The Flashbacks You Can't See
I sat in the kitchen, watching television, just like any other day. Suddenly, I started crying. My body started to shake. I couldn't stop the tears from falling. It felt as if someone had ripped my heart out of my chest, as if I had lost my best friend. But none of that happened. I was just watching television. My friend asked me what was wrong, but I couldn't tell her. While I admit my go-to answer is "I don't know", this time I was telling the truth. I didn't know why I felt the sadness.
A few weeks later, I was sitting in group therapy, the same as I had been doing every weekday for the three months prior. Just as it came my turn to speak, I started to panic. I could feel my chest tightening. I felt like I couldn't breathe. I was afraid, but I didn't know away. I fought the urge to run and hide. All I could do was cry. The therapist asked me what was wrong, but I couldn't tell her. I didn't know why I was scared. I didn't know why I was frozen in fear.
It wasn't until later that I realized what I had been experiencing. They were flashbacks. But not the usual flashbacks you hear about when people talk about PTSD. These were emotional flashbacks.
PTSD Flashbacks Come in Different Forms
As someone who dealt with PTSD for years, I had never really learned about emotional flashbacks. Everyone always talks about the typical visual flashbacks, when a trigger causes you to experience bits and pieces of your trauma all over again. Your body stays in the present, but your mind makes you feel like you're right back in the past. You're existing in two worlds at the very same time.
I've had plenty of those kinds of flashbacks, but these flashbacks weren't like that. My mind still felt like it was in the present. I wasn't flashing back to any trauma. I wasn't experiencing any bad memories. I was just there, in the present, feeling emotions that didn't make any sense.
Trauma's Effect on Emotional Processing in the Brain
For people with PTSD and Complex PTSD, emotional responses aren't so simple. The amygdala, the part of the brain involved in emotions, increases when people experience significant trauma. When someone experiences consistent trauma, the amygdala goes into overdrive, storing the emotional memories in the brain, as the hippocampus, the part of the brain involved in storing and associating memories, slows down. While people who have not experienced trauma can form connections between memories and emotions, those who have PTSD cannot; the process is disrupted, causing a disconnect between emotions and memories. This disconnect is what contributes to emotional flashbacks.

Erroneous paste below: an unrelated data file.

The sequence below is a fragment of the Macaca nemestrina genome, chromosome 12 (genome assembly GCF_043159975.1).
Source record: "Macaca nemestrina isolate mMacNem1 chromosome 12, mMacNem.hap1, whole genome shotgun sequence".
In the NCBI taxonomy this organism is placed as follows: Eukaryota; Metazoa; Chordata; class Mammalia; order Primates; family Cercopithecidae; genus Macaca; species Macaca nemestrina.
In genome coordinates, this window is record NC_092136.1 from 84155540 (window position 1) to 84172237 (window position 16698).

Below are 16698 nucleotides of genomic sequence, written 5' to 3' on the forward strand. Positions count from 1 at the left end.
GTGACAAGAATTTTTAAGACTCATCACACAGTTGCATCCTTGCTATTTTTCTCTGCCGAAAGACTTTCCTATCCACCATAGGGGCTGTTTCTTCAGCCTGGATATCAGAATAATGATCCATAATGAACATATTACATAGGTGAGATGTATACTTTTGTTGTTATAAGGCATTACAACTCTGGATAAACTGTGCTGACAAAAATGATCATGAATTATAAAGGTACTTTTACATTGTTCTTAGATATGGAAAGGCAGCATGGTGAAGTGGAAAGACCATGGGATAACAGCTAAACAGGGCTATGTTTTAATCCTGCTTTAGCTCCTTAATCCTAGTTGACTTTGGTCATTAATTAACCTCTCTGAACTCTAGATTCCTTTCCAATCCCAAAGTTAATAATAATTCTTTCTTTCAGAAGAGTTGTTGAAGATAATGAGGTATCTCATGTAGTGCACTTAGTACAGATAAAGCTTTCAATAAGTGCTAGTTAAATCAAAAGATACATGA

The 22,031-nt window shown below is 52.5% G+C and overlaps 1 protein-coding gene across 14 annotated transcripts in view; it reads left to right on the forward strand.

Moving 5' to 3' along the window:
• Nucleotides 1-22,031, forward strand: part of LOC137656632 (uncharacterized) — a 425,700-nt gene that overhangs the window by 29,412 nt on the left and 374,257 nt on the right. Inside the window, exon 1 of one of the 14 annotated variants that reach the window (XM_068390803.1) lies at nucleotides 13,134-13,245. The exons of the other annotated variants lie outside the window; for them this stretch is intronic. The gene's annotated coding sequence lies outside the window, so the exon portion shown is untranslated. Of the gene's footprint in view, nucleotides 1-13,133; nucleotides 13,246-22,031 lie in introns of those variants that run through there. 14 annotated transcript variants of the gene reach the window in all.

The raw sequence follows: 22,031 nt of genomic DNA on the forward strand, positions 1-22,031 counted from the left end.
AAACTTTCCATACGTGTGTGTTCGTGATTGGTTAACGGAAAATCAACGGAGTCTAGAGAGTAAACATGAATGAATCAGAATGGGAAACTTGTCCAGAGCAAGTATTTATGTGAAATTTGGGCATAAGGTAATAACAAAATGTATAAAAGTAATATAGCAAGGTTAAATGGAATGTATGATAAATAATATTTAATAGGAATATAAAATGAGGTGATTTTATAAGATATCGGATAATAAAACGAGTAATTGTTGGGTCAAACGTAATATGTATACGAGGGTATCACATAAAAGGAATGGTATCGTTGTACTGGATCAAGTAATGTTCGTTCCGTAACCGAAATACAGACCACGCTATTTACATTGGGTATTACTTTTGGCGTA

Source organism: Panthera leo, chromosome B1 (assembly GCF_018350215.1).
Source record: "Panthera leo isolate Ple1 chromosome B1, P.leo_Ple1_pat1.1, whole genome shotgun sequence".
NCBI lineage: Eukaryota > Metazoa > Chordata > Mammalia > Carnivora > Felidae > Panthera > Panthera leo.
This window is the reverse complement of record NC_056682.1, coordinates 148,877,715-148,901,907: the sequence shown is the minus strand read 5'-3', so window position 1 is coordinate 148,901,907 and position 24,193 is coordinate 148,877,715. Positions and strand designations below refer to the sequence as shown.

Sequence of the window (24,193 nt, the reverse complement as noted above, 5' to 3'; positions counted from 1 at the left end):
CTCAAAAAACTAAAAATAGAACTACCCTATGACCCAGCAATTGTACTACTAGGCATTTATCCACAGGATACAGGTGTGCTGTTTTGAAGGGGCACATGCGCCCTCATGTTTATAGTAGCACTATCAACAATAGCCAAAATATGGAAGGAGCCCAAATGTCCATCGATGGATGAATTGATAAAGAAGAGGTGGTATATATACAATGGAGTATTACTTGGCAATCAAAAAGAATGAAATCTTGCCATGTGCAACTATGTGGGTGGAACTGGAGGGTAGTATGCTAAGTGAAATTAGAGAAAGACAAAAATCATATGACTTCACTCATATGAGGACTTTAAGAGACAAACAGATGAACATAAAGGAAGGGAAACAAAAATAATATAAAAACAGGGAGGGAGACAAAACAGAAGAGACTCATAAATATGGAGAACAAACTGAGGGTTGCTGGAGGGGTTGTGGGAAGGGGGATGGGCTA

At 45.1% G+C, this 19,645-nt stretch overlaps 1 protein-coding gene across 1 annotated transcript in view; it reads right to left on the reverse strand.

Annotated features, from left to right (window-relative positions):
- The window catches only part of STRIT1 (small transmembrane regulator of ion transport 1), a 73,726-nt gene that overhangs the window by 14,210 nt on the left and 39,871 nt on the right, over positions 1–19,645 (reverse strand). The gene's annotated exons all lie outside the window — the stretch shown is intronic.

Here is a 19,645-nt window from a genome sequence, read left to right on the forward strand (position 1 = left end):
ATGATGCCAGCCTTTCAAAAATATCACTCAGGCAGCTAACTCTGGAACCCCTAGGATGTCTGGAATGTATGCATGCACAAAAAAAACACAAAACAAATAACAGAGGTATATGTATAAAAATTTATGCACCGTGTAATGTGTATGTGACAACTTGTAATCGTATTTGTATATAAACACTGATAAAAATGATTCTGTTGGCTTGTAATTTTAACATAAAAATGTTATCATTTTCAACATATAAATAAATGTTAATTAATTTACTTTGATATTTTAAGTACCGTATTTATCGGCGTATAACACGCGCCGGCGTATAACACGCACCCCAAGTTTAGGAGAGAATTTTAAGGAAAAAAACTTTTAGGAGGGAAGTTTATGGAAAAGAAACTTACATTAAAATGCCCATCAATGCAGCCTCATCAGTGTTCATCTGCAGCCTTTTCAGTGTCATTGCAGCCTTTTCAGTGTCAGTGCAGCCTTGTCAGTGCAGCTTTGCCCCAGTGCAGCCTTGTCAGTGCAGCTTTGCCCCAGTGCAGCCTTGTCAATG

The Lasting Effects of Emotional Flashbacks
Emotional flashbacks can be just as debilitating, if not more so, than other types of flashbacks. The difficult part about these flashbacks is that they often come on without warning. There are triggers, but it's difficult to figure out just what those triggers are, especially since there's no co-occurring memory. The overwhelming emotions leave the person confused. Instead of reaching out for help, many isolate, unable to explain to others or themselves why they are feeling the way they are.
These emotional flashbacks left me frustrated and ashamed. Frustrated because I didn't understand what was going on, and ashamed because I felt like I was having the feelings for no legitimate reason. Instead of others invalidating me as they had in the past, I was the one invalidating myself. And, as experience has very clearly shown me, self-invalidation can set recovery back even further.
I'm a very logical person – it helps me tremendously in my field (experimental psychology), but not so much in managing my PTSD. I still don't know what caused that first emotional flashback. I still can't understand why I can't just override my brain's connection between a certain date and the feeling of fear. I still look for proof to validate my emotions when I can't seem to find a reason for the tears. It's taking me quite a bit of time to accept that I won't always understand what's happening inside my brain, that I won't always know what triggers my PTSD, and that my symptoms won't always be obvious.
Not every experience can be understood. Not every emotion can be put into words. Not every flashback can be seen.
This blog is run by volunteer bloggers. If you are interested in sharing your story or blog for APTSDA please reach us at email@example.com
All contents on this web site are the properties of American PTSD Association, Inc. or its content suppliers and protected by United States and international copyright laws.